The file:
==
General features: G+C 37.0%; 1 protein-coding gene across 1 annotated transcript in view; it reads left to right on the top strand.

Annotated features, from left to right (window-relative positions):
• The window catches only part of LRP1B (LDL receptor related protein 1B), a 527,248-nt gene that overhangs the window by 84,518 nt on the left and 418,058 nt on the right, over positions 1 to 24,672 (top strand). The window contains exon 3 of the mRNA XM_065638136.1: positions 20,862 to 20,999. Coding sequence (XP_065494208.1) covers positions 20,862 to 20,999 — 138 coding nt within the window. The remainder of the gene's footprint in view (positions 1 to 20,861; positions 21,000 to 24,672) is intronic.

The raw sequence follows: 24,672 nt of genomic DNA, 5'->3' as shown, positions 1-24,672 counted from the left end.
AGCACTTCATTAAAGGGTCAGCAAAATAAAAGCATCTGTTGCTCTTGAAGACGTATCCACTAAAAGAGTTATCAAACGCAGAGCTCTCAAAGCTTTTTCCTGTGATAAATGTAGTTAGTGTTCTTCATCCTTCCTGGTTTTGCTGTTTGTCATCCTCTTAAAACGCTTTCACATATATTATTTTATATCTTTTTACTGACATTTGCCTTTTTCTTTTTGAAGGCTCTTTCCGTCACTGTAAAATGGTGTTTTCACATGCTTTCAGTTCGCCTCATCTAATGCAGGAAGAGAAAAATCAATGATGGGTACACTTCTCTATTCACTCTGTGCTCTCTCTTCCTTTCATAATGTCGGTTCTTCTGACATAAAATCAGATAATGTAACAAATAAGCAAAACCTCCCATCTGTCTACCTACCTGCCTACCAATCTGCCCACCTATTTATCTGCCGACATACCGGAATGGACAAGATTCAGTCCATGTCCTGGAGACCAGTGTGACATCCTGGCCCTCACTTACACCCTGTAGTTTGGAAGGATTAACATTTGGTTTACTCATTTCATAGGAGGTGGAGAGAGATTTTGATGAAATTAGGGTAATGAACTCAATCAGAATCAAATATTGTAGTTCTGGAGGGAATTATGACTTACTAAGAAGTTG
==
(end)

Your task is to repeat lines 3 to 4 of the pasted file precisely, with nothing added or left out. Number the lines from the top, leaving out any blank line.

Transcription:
• The window catches only part of LRP1B (LDL receptor related protein 1B), a 527,248-nt gene that overhangs the window by 84,518 nt on the left and 418,058 nt on the right, over positions 1 to 24,672 (top strand). The window contains exon 3 of the mRNA XM_065638136.1: positions 20,862 to 20,999. Coding sequence (XP_065494208.1) covers positions 20,862 to 20,999 — 138 coding nt within the window. The remainder of the gene's footprint in view (positions 1 to 20,861; positions 21,000 to 24,672) is intronic.

The raw sequence follows: 24,672 nt of genomic DNA, 5'->3' as shown, positions 1-24,672 counted from the left end.